Oxford BioMedica and Sanofi-Aventis Collaborates to Develop Gene-Based Treatments for Ocular Diseases
News Apr 30, 2009
Oxford BioMedica has announced that it has entered into a new collaboration with sanofi-aventis to develop novel gene-based medicines, utilizing the Company’s LentiVector® gene delivery technology, for the treatment of ocular diseases.
Oxford BioMedica will receive an upfront payment of US$26 million (£18 million) and committed funding of up to a further US$24 million (£16 million) over three years.
In addition, sanofi-aventis has an exclusive option for a worldwide licence to develop and commercialize four ocular products. If successful, Oxford BioMedica will receive further undisclosed license fees, milestone payments and royalties on product sales, the terms of which are consistent with other deals of this size and scope.
The initial payment from sanofi-aventis significantly strengthens Oxford BioMedica’s financial resources. As a result, with pro forma net cash1 as at 31 December 2008 of approximately £51 million, the Directors estimate that current cash is sufficient to support the Company’s operations into 2012.
The new agreement covers four LentiVector-based product candidates in the field of ophthalmology: RetinoStat® for wet age-related macular degeneration, StarGen™ for Stargardt disease, UshStat™ for Usher syndrome 1B and EncorStat™ for corneal graft rejection. There are currently no existing treatments for Stargardt disease, Usher syndrome and corneal graft rejection.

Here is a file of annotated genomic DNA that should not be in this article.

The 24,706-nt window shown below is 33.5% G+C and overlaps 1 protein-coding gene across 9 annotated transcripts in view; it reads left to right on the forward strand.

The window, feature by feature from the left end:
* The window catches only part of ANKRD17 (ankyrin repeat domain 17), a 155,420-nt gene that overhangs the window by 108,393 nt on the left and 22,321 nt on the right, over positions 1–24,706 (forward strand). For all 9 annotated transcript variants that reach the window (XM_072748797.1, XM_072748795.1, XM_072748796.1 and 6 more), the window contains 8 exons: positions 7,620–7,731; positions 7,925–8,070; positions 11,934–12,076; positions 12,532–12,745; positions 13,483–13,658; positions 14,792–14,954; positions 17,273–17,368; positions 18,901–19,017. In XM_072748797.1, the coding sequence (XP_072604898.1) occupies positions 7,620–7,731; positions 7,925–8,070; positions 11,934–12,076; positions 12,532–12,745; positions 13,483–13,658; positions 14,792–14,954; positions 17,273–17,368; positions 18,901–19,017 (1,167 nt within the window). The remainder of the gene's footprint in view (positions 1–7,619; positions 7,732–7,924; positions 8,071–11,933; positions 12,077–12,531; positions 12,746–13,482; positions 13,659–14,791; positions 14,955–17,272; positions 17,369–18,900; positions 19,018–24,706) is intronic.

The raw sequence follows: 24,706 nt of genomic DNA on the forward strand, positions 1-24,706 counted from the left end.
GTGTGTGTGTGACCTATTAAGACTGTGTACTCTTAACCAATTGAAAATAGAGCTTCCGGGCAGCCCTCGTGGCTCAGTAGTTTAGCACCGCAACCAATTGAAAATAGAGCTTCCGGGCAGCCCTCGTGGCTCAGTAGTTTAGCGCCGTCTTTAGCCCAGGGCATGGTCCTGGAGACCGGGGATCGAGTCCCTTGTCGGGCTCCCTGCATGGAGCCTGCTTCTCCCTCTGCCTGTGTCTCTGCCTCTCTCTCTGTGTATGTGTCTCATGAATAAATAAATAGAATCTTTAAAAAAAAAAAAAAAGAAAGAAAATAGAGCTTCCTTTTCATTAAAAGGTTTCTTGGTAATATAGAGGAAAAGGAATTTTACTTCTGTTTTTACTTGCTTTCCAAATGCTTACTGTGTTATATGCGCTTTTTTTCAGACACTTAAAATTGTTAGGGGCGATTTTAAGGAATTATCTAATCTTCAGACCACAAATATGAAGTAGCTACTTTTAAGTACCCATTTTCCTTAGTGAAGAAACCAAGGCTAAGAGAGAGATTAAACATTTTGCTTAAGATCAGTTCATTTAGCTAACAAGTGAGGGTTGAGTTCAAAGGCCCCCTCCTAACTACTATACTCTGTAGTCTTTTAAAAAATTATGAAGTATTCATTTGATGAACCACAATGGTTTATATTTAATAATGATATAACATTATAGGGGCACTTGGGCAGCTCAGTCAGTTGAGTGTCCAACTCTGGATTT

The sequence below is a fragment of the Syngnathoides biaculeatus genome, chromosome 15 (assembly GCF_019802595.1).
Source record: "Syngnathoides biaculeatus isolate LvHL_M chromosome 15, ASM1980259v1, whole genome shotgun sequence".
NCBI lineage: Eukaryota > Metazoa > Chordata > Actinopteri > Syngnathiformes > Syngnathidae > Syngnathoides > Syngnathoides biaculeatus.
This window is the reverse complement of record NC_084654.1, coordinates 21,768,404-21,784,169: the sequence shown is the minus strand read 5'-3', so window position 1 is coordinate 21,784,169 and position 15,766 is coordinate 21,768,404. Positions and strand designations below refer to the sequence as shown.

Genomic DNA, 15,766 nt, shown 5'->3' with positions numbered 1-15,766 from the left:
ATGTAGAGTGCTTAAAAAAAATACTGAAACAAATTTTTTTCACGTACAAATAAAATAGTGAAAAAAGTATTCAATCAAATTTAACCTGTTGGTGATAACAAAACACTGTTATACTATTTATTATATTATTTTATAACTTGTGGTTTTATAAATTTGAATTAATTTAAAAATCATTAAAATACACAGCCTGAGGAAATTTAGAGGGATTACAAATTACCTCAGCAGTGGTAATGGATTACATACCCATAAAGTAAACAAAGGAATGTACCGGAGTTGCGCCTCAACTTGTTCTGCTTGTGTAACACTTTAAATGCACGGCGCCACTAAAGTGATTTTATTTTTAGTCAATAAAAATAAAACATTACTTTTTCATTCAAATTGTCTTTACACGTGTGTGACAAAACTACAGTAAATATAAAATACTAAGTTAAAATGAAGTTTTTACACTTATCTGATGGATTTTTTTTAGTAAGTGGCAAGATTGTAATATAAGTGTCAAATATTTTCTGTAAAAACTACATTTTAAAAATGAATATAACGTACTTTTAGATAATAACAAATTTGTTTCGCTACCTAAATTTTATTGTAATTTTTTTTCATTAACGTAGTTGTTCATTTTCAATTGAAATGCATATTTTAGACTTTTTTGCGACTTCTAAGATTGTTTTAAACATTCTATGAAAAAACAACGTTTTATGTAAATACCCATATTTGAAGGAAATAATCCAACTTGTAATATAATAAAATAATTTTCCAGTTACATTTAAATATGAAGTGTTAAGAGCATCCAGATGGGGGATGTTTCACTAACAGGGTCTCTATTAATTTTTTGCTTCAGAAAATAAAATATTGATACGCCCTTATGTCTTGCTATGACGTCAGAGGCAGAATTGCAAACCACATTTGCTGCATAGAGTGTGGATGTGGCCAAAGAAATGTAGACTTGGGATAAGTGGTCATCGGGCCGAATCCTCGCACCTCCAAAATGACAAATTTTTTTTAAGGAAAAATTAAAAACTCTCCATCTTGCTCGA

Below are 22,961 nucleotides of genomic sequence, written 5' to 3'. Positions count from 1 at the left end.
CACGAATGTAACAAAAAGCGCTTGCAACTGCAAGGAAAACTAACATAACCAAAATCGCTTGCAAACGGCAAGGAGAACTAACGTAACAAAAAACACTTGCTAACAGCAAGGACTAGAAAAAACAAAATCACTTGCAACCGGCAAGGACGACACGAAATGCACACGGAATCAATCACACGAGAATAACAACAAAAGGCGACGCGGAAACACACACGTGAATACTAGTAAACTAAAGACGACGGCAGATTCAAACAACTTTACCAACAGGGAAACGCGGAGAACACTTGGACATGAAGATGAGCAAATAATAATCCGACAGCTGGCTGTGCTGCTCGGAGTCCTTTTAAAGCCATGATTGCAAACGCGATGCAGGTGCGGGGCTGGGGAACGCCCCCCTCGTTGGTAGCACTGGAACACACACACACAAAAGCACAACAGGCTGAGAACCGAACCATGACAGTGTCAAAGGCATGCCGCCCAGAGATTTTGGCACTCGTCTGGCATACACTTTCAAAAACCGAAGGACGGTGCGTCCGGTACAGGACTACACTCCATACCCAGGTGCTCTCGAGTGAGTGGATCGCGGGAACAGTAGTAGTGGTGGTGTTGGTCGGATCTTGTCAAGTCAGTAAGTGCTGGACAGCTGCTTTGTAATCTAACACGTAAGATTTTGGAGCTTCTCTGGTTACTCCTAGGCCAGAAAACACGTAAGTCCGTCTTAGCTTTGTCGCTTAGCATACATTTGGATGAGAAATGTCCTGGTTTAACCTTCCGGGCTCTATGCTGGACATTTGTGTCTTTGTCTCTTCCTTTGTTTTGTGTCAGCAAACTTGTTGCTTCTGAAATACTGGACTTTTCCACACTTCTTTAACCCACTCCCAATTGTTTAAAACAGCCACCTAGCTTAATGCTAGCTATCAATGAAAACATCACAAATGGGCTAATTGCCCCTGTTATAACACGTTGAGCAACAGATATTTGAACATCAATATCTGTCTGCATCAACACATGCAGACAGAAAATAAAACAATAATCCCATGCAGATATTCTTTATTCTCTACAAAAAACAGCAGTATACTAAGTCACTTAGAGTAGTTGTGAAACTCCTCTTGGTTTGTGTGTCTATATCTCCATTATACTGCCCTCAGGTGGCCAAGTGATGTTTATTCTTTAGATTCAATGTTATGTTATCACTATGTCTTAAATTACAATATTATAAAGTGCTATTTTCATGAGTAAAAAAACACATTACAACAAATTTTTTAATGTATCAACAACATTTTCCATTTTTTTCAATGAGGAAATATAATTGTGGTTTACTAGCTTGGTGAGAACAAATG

Oxford BioMedica has granted sanofi-aventis a license to develop the products, and an option for further development, manufacture and commercialization on a worldwide basis.
Oxford BioMedica will be responsible for preclinical development and for conducting initial Phase I/II studies. Under the joint development plan, the companies aim to advance all four product candidates into Phase I/II development within three years.
At any time prior to or within a defined period after completion of each Phase I/II study, sanofi-aventis can exercise its option to license the products and will then assume responsibility for ongoing activities. Sanofi-aventis also has rights to broaden its license to develop the four products in additional indications, and has rights of first refusal to license other LentiVector-based products for the treatment of ocular diseases.
Habitat loss, habitat fragmentation and the loss of genetic diversity are the main factors driving the extinction of many wild species, and the few eastern massasauga rattlesnakes remaining in Illinois have certainly suffered two of the three. A long-term study of these snakes reveals, however, that – despite their alarming decline in numbers – they have retained a surprising amount of genetic diversity.READ MORE
Researchers have discovered a navigational gene in glass catfish called the electromagnetic-perceptive gene, or EPG, that responds to certain magnetic waves. These findings have the potential to revolutionize treatments for humans and help those who suffer from tremors related to Parkinson’s and seizures associated with epilepsy.